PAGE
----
Abernethy, Melinda G. ; Rosenfeld, Amy ; White, James R. ; Mueller, Margaret G. ; Lewicky-Gaupp, Christina ; Kenton, Kimberly. / Urinary microbiome and cytokine levels in women with interstitial cystitis. In: Obstetrics and Gynecology. 2017 ; Vol. 129, No. 3. pp. 500-506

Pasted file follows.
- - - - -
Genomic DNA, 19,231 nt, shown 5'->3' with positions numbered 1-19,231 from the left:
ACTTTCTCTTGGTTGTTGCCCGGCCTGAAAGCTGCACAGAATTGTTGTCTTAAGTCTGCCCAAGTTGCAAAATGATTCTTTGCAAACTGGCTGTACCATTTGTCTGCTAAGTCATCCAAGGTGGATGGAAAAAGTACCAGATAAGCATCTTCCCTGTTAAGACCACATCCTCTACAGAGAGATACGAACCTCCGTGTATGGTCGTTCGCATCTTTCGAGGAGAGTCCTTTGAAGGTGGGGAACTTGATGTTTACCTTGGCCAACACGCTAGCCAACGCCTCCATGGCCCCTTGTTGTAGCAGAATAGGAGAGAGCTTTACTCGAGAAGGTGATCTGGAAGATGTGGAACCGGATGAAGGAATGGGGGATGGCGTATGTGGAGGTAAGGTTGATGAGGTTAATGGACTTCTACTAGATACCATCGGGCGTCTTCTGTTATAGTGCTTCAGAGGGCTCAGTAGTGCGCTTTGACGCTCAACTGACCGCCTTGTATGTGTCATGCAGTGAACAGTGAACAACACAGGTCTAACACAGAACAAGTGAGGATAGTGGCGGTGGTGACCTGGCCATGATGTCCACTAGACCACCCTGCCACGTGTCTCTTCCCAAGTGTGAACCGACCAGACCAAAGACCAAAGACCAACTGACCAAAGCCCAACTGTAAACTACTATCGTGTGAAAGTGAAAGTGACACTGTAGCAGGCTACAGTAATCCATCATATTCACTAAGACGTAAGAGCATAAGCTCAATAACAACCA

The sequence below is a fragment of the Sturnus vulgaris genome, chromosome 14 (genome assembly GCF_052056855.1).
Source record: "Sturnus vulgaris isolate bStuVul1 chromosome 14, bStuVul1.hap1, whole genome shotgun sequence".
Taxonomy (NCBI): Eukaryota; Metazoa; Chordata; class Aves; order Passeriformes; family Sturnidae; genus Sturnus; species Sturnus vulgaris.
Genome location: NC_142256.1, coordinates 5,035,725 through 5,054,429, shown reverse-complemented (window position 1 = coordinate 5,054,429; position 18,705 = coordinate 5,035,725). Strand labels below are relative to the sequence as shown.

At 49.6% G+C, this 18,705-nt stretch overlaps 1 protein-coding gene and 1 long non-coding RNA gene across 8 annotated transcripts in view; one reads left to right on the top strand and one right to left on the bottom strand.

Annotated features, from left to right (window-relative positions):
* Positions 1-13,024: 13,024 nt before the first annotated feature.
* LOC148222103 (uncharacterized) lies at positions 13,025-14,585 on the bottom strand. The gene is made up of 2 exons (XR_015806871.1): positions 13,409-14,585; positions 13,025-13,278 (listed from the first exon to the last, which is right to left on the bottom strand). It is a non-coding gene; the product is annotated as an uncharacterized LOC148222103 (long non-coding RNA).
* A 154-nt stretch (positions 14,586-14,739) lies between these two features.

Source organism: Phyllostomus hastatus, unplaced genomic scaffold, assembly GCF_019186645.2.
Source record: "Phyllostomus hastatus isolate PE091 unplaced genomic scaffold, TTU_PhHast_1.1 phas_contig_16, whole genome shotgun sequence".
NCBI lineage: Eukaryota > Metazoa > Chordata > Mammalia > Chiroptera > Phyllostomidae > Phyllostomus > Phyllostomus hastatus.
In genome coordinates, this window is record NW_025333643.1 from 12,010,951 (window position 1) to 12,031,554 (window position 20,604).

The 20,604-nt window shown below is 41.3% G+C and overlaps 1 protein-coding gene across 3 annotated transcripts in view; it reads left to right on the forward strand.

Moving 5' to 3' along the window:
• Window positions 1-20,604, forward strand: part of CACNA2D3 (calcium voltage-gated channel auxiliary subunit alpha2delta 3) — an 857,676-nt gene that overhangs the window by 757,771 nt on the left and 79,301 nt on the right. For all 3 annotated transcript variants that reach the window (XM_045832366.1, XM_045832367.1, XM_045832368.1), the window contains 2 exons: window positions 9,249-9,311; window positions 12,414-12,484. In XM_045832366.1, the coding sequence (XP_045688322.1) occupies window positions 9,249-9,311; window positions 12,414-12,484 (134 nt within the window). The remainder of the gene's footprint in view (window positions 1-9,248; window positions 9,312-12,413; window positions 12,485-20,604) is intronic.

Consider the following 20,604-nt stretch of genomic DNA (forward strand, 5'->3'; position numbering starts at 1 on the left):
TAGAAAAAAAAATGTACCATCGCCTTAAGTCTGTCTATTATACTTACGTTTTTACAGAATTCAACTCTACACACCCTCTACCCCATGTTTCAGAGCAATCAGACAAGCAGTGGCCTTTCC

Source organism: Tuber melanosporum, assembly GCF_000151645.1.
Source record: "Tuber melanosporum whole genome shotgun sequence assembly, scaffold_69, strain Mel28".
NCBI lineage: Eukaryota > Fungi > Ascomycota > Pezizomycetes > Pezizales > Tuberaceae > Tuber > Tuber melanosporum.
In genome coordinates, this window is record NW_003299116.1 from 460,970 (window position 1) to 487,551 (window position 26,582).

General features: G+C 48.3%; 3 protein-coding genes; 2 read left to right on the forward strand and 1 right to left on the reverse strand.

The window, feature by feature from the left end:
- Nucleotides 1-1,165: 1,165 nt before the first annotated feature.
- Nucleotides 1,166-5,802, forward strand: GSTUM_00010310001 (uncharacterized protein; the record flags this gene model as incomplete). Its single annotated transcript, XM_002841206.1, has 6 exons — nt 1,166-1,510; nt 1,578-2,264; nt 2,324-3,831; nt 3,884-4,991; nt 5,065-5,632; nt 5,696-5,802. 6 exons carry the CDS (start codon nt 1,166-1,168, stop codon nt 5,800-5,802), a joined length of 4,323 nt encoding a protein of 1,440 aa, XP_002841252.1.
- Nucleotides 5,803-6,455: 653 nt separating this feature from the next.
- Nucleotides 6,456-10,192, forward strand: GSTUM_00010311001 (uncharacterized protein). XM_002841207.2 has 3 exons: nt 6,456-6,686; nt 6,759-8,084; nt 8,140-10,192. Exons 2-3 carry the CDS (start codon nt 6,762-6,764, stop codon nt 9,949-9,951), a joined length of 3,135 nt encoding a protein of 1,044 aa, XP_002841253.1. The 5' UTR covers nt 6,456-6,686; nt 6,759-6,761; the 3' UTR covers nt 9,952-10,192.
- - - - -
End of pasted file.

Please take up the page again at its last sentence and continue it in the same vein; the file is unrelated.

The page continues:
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abstract = "OBJECTIVE: To investigate differences in the urinary microbiome and cytokine levels between women with and without interstitial cystitis and to correlate differences with scores on standardized symptom severity scales and depression and anxiety screening tools. METHODS: Our cross-sectional study compared women presenting to a pelvic floor clinic and diagnosed with interstitial cystitis over a 6-month period with agematched women in a control group from the same institution. Participants provided a catheterized urine sample and completed symptom severity, quality-of-life, depression, and anxiety screening questionnaires. Urinary microbiomes generated through bacterial ribosomal RNA sequencing and cytokine levels were analyzed using a standard immunoassay. Nonparametric analyses were used for all comparisons. RESULTS: Participants with interstitial cystitis reported more disability, bothersome urinary symptoms, genitourinary pain, and sexual dysfunction and scored higher on depression and anxiety screens compared with women in the control group. The urine of participants with interstitial cystitis contained fewer distinct operational taxonomic units (2 [median range 2-7, interquartile range 1] compared with 3.5 [median, range 2-22, interquartile range 5.25], P5.015) and was less likely to contain Lactobacillus acidophilus (1/14 [7{\%}] compared with 7/18 [39{\%}], P5.05) compared with women in the control group. L acidophilus was associated with less severe scores on the Interstitial Cystitis Symptoms Index (1 [median, range 0-17, interquartile range 5] compared with 10 [median, range 0-14, interquartile range 11], P5.005) and the Genitourinary Pain Index (0 [median, range 0-42, interquartile range 22] compared with 22.5 [median, range 0-40, interquartile range 28], P5.03). Participants with interstitial cystitis demonstrated higher levels of macrophage-derived chemokine (13.32 [median, range 8.93-17.05, interquartile range 15.86] compared with 0 [median, range 8.93-22.67, interquartile range 10.35], P5.037) and interleukin-4 (1.95 [median, range 1.31-997, interquartile range 11.84] compared with 1.17 [median, range 0.44-3.26, interquartile range 1.51], P5.029). There was a positive correlation between interleukin-4 and more severe scores on the Interstitial Cystitis Symptoms Index (r50.406, P5.013). No associations between the presence of lactobacillus species and cytokine levels were observed. CONCLUSION: The urinary microbiome of participants with interstitial cystitis was less diverse, less likely to contain Lactobacillus species, and associated with higher levels of proinflammatory cytokines. It is unknown whether this represents causality and whether the effect of alterations to the urinary microbiome is mediated through an inflammatory response.",